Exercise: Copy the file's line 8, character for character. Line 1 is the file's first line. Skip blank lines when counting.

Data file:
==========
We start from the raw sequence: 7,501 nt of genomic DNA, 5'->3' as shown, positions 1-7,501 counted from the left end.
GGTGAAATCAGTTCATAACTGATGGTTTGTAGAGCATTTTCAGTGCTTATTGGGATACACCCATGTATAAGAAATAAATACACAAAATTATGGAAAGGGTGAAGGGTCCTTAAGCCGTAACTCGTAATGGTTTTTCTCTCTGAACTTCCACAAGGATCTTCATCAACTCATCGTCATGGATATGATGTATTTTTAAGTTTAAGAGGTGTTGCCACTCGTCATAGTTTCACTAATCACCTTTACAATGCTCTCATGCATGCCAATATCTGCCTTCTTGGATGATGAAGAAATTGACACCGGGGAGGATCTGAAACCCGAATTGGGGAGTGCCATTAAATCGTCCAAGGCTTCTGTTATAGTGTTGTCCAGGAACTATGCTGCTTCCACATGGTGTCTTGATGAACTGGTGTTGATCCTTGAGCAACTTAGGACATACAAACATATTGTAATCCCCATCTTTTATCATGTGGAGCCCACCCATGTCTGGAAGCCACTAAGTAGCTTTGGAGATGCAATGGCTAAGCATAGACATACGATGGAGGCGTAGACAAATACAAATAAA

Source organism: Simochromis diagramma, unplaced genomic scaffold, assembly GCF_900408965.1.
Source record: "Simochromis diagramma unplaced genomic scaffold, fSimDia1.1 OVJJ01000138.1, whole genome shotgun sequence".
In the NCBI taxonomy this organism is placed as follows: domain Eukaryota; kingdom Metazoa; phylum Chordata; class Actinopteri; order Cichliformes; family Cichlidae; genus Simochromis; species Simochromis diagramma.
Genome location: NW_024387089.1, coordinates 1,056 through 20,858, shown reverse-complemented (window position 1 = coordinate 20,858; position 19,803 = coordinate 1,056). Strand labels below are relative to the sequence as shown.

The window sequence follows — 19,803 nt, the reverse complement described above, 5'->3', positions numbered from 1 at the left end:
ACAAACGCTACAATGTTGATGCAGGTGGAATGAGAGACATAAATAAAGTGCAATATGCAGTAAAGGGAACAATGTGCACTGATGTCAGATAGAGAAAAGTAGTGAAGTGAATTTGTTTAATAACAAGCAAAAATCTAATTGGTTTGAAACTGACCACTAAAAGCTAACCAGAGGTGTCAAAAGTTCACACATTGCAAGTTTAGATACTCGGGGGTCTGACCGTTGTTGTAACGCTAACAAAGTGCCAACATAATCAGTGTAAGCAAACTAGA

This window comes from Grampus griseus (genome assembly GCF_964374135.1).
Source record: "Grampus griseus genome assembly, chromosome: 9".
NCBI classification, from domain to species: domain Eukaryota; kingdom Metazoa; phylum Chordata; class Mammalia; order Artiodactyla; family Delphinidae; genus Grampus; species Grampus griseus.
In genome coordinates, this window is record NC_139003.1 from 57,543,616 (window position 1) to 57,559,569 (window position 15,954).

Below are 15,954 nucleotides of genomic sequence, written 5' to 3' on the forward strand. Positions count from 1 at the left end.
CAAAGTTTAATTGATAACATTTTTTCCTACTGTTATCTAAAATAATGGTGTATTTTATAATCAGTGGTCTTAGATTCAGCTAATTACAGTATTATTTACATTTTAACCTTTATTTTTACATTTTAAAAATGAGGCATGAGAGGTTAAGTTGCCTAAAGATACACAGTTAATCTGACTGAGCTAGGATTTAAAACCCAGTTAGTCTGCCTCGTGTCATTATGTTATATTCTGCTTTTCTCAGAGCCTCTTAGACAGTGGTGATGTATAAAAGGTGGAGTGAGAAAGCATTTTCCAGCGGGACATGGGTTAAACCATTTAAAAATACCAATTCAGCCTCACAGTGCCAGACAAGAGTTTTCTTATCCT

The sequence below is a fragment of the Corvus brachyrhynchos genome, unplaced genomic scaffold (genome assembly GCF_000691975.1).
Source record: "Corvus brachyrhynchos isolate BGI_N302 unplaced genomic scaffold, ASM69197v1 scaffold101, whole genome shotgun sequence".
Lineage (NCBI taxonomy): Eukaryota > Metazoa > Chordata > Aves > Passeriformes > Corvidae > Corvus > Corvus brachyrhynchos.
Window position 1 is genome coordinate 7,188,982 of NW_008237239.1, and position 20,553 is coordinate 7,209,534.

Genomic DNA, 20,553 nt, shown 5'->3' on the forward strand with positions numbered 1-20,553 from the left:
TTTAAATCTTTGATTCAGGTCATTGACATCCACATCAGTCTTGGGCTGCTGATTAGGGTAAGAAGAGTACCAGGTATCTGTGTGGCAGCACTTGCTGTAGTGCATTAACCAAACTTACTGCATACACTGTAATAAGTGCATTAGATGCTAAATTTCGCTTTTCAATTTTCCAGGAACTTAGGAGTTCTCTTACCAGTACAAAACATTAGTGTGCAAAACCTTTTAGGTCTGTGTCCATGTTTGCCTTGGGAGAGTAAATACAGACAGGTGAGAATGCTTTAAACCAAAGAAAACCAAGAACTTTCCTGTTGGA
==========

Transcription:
ACAAACGCTACAATGTTGATGCAGGTGGAATGAGAGACATAAATAAAGTGCAATATGCAGTAAAGGGAACAATGTGCACTGATGTCAGATAGAGAAAAGTAGTGAAGTGAATTTGTTTAATAACAAGCAAAAATCTAATTGGTTTGAAACTGACCACTAAAAGCTAACCAGAGGTGTCAAAAGTTCACACATTGCAAGTTTAGATACTCGGGGGTCTGACCGTTGTTGTAACGCTAACAAAGTGCCAACATAATCAGTGTAAGCAAACTAGA